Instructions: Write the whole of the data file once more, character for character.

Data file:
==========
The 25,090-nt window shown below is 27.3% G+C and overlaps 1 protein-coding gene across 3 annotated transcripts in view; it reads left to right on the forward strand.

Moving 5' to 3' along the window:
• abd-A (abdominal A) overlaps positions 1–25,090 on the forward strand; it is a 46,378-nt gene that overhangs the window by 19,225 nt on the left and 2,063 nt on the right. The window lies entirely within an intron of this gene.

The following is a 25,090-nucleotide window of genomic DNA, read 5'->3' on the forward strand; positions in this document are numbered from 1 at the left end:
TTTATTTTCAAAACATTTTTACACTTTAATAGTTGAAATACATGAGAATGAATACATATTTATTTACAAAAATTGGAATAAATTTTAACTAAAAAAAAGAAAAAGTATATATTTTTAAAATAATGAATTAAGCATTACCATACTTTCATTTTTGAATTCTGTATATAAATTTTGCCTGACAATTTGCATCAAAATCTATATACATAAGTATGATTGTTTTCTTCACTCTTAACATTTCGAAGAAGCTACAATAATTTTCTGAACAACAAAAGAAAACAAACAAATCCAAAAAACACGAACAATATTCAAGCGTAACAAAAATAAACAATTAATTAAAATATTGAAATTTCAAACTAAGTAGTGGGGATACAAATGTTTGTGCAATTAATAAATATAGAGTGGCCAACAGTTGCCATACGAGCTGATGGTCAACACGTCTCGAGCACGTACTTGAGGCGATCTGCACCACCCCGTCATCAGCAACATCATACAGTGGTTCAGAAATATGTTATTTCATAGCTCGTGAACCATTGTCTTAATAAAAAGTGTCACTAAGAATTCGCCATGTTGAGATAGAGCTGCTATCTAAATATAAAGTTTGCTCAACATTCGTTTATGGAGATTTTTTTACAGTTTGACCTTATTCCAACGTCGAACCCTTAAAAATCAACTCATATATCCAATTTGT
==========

The 25,090-nt window shown below is 27.3% G+C and overlaps 1 protein-coding gene across 3 annotated transcripts in view; it reads left to right on the forward strand.

Moving 5' to 3' along the window:
• abd-A (abdominal A) overlaps positions 1–25,090 on the forward strand; it is a 46,378-nt gene that overhangs the window by 19,225 nt on the left and 2,063 nt on the right. The window lies entirely within an intron of this gene.

The following is a 25,090-nucleotide window of genomic DNA, read 5'->3' on the forward strand; positions in this document are numbered from 1 at the left end:
TTTATTTTCAAAACATTTTTACACTTTAATAGTTGAAATACATGAGAATGAATACATATTTATTTACAAAAATTGGAATAAATTTTAACTAAAAAAAAGAAAAAGTATATATTTTTAAAATAATGAATTAAGCATTACCATACTTTCATTTTTGAATTCTGTATATAAATTTTGCCTGACAATTTGCATCAAAATCTATATACATAAGTATGATTGTTTTCTTCACTCTTAACATTTCGAAGAAGCTACAATAATTTTCTGAACAACAAAAGAAAACAAACAAATCCAAAAAACACGAACAATATTCAAGCGTAACAAAAATAAACAATTAATTAAAATATTGAAATTTCAAACTAAGTAGTGGGGATACAAATGTTTGTGCAATTAATAAATATAGAGTGGCCAACAGTTGCCATACGAGCTGATGGTCAACACGTCTCGAGCACGTACTTGAGGCGATCTGCACCACCCCGTCATCAGCAACATCATACAGTGGTTCAGAAATATGTTATTTCATAGCTCGTGAACCATTGTCTTAATAAAAAGTGTCACTAAGAATTCGCCATGTTGAGATAGAGCTGCTATCTAAATATAAAGTTTGCTCAACATTCGTTTATGGAGATTTTTTTACAGTTTGACCTTATTCCAACGTCGAACCCTTAAAAATCAACTCATATATCCAATTTGT